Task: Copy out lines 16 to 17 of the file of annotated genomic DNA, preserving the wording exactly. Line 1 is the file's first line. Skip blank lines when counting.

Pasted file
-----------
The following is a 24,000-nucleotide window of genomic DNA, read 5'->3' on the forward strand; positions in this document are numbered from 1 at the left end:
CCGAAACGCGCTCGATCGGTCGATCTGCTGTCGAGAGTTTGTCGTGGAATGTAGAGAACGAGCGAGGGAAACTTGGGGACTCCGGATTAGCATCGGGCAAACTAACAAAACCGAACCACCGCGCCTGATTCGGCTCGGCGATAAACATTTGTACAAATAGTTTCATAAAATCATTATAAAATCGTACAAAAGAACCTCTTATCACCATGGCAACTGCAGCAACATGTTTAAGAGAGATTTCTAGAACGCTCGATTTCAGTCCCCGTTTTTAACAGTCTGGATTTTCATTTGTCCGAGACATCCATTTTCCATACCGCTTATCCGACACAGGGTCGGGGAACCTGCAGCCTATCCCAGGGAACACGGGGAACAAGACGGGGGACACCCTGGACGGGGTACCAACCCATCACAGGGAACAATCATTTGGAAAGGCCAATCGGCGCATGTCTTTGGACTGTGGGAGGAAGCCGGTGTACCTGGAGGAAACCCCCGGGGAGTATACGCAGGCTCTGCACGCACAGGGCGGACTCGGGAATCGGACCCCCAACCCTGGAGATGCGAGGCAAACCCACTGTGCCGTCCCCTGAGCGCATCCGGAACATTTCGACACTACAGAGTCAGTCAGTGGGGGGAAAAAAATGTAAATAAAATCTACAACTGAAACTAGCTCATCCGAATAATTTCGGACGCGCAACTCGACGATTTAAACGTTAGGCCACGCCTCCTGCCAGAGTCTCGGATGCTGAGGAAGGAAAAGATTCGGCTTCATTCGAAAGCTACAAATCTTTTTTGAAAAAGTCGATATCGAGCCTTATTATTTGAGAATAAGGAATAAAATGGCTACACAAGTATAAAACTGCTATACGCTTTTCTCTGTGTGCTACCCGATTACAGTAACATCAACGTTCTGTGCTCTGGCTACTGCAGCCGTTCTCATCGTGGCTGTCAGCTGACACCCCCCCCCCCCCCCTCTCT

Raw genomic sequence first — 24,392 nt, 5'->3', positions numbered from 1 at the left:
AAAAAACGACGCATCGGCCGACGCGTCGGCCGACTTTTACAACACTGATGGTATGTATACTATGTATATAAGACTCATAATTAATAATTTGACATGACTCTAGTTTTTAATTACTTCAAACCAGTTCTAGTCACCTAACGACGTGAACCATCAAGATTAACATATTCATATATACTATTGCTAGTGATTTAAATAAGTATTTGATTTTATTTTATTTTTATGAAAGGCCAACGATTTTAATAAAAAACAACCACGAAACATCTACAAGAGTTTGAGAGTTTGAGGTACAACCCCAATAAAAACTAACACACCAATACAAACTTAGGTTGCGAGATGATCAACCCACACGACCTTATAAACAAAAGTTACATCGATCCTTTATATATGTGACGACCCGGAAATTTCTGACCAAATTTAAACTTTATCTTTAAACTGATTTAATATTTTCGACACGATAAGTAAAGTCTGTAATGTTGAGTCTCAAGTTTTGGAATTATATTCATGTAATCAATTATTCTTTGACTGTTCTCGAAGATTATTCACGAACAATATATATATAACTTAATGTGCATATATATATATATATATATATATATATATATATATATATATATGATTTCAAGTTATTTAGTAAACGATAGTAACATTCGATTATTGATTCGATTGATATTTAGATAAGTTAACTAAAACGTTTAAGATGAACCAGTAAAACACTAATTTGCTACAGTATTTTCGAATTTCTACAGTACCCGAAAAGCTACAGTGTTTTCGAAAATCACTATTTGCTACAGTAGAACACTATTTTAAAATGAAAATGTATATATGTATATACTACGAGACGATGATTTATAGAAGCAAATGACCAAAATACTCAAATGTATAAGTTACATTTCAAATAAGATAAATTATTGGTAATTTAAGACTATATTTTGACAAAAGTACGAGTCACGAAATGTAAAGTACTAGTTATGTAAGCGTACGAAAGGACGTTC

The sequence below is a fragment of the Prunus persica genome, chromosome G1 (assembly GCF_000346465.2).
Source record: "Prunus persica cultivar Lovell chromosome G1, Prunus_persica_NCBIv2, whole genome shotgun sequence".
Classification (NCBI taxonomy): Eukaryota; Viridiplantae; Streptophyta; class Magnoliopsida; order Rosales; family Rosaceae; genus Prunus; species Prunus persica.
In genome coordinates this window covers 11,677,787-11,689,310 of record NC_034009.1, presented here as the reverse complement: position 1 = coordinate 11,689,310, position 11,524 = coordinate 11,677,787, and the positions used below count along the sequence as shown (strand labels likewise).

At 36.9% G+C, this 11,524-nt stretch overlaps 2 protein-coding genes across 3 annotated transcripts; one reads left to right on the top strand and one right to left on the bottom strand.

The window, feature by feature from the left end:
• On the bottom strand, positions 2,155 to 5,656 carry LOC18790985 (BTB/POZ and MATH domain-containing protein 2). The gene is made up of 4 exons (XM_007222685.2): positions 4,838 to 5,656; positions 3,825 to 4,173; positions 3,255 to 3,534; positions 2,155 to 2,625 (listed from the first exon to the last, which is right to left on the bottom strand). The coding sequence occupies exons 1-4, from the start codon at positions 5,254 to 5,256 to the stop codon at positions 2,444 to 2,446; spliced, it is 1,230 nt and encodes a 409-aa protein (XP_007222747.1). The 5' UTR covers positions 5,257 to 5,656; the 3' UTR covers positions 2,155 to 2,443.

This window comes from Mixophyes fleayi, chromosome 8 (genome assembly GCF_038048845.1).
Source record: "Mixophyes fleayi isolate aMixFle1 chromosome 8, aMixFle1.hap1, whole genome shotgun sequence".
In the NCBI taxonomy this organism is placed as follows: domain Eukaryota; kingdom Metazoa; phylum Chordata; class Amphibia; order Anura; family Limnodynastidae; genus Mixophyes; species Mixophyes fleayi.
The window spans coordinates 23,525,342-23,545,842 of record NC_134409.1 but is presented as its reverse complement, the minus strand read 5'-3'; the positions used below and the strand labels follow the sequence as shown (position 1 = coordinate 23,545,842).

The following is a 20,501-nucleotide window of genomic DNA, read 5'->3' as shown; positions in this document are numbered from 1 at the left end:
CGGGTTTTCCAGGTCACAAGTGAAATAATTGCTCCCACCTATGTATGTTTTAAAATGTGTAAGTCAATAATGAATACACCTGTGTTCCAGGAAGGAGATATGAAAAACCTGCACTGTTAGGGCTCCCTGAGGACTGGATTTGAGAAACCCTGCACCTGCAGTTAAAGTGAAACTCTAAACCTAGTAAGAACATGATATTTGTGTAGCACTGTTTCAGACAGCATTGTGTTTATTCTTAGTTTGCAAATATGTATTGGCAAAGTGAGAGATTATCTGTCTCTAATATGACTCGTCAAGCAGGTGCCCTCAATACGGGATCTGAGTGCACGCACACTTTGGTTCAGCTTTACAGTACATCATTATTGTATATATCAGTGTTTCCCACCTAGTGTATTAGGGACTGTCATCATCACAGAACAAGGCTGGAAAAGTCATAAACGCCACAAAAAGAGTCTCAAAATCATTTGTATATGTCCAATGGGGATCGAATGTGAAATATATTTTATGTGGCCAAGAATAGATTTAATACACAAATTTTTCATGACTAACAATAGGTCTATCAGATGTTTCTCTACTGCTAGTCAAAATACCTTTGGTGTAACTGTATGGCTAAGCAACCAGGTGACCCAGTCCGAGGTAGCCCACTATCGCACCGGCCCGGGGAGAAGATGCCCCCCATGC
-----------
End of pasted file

The following is a 20,501-nucleotide window of genomic DNA, read 5'->3' as shown; positions in this document are numbered from 1 at the left end:
CGGGTTTTCCAGGTCACAAGTGAAATAATTGCTCCCACCTATGTATGTTTTAAAATGTGTAAGTCAATAATGAATACACCTGTGTTCCAGGAAGGAGATATGAAAAACCTGCACTGTTAGGGCTCCCTGAGGACTGGATTTGAGAAACCCTGCACCTGCAGTTAAAGTGAAACTCTAAACCTAGTAAGAACATGATATTTGTGTAGCACTGTTTCAGACAGCATTGTGTTTATTCTTAGTTTGCAAATATGTATTGGCAAAGTGAGAGATTATCTGTCTCTAATATGACTCGTCAAGCAGGTGCCCTCAATACGGGATCTGAGTGCACGCACACTTTGGTTCAGCTTTACAGTACATCATTATTGTATATATCAGTGTTTCCCACCTAGTGTATTAGGGACTGTCATCATCACAGAACAAGGCTGGAAAAGTCATAAACGCCACAAAAAGAGTCTCAAAATCATTTGTATATGTCCAATGGGGATCGAATGTGAAATATATTTTATGTGGCCAAGAATAGATTTAATACACAAATTTTTCATGACTAACAATAGGTCTATCAGATGTTTCTCTACTGCTAGTCAAAATACCTTTGGTGTAACTGTATGGCTAAGCAACCAGGTGACCCAGTCCGAGGTAGCCCACTATCGCACCGGCCCGGGGAGAAGATGCCCCCCATGC